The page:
Family mediator, trainer and a Vice President of the FMA
What is your position and what you do on a
I'm a family mediator, consultant and trainer. I
combine mediating in Bristol with consultancy, training and conferences in the
UK and other countries (Finland and Portugal in the last two weeks).I 'm on the
steering committee for Kids in the Middle and International Social Service's
advisory group on developing the use of international family mediation to
prevent and resolve disputes over parental child abduction.
How long have you been in this role and what
brought you here?
Nearly 40 years. My experience as a mental health
social worker and family therapist working with parents and children showed the
overwhelming need for family mediation. The Finer Report (1974) was a further trigger.
What are the people you work for/with like? Any
Many good friends here and in other countries. At a
meeting with the Solicitor-General in February 1978, a civil servant described
mediation as 'a happy concatenation of economy and humanity'. I noted at the
time that economy was placed before humanity.
What is the best and worst part of the day for you?
Best is relaxing after work, though I enjoy work
too. Worst is waiting at airports.
Seeing the benefits for children and parents when
agreements are reached.
Tea or coffee?
Both – with a glass or two of wine in the evening.
What would you say to anyone thinking of a career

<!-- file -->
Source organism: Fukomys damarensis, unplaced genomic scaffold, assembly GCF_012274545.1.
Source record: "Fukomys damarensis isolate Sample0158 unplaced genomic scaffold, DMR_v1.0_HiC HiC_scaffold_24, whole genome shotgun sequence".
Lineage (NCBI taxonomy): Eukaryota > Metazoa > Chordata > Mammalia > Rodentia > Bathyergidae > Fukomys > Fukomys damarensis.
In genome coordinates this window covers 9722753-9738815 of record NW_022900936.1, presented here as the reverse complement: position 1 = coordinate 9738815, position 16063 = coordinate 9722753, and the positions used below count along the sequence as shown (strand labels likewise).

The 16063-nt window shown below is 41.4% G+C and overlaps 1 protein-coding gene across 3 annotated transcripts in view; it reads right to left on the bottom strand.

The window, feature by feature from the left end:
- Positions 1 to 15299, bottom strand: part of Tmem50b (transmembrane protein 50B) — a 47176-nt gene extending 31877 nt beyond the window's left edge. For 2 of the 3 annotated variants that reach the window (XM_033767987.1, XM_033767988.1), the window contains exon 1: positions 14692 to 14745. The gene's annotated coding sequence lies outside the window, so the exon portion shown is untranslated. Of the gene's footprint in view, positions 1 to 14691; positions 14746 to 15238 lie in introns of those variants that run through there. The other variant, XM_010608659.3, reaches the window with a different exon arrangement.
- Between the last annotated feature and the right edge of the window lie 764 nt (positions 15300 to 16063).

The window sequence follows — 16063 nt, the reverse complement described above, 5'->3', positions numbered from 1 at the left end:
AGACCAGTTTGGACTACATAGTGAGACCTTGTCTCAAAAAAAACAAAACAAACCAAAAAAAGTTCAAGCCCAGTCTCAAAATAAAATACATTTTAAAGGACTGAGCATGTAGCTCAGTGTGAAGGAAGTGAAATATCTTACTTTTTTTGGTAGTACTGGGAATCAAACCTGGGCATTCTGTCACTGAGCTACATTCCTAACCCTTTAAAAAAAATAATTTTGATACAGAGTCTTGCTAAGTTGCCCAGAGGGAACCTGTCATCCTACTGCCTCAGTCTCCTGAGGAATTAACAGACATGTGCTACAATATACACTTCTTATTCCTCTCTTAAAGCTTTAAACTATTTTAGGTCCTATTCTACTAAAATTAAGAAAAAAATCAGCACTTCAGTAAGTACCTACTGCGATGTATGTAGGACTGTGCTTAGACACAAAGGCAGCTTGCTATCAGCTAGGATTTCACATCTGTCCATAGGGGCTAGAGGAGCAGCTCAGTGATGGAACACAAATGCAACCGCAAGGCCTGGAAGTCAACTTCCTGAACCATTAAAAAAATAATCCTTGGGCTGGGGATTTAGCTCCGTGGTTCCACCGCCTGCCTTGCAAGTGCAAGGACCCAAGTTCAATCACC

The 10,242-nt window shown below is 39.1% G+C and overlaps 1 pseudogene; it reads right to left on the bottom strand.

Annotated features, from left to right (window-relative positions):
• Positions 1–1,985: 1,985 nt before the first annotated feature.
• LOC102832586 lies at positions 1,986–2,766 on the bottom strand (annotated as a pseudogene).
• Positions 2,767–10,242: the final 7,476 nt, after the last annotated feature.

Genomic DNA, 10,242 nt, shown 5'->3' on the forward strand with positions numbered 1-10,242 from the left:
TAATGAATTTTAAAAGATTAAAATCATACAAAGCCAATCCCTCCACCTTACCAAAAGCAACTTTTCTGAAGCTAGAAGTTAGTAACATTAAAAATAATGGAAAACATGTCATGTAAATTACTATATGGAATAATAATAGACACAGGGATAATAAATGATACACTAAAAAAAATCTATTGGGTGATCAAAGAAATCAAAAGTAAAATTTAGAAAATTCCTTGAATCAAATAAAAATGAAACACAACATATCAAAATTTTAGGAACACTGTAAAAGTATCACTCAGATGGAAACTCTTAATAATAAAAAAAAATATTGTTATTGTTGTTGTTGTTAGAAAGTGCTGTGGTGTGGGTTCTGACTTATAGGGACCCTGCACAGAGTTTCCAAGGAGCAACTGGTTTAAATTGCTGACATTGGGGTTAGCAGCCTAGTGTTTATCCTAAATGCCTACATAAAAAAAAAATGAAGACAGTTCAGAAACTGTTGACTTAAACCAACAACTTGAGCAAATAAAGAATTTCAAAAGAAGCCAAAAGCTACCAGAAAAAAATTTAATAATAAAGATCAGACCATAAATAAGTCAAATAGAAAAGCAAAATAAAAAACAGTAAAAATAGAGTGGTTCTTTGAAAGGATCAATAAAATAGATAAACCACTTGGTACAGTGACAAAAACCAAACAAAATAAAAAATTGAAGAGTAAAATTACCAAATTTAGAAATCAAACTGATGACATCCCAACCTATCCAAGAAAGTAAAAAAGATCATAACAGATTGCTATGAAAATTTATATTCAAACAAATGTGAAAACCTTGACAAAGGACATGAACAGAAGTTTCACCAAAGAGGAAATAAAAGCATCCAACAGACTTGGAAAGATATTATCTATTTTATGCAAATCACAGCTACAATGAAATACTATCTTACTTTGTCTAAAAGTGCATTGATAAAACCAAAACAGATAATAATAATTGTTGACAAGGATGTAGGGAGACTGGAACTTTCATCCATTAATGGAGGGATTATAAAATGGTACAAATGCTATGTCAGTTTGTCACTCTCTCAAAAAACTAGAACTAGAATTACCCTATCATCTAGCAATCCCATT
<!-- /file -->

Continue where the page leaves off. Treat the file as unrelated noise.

in your field?
Before training as a mediator, make sure you can
arrange an in-service placement or similar opportunity to gain experience and
work towards accreditation.
What song do you listen to the most?
'Hummin' to Myself', sung by Louisa Jones with Man
How do you enjoy your time outside of work?
With our family (4 grandchildren) and friends,
books and music, theatre and cinema, holidays and gardening.
If you could change one thing about the family
justice system what would
it be and why?
Require the respondent, as well as the applicant, to
attend an initial meeting with an accredited family mediator, before, or
otherwise after, the filing of a court application. Many respondents do not
understand their DR options. They should have an equal right to receive
information prior to court proceedings. When both parties attend separate
initial meetings, the great majority decide to try mediation. Mediators need
fuller training to provide these initial information meetings and assess
whether mediation is suitable in the circumstances. In cases involving domestic
abuse, it may be possible to mediate, eg on financial matters, through a
continuation of separate meetings. Extending the requirement for respondents to
attend an initial meeting is justifiable on the grounds of the best interests
of the child, since there is strong evidence that mediation produces better
outcomes for children than litigation between warring parents.
If a second wish is allowed, it would be for legal
aid funding for family mediators with additional training to meet with young
people and children in child-inclusive mediation. As part of this feature we are asking a wide range of people who have links to the court system and family law to respond to the above questions and give us some information about what their role entails. We hope to get a wide cross section of people - to this end, if you would like to contribute please email firstname.lastname@example.org.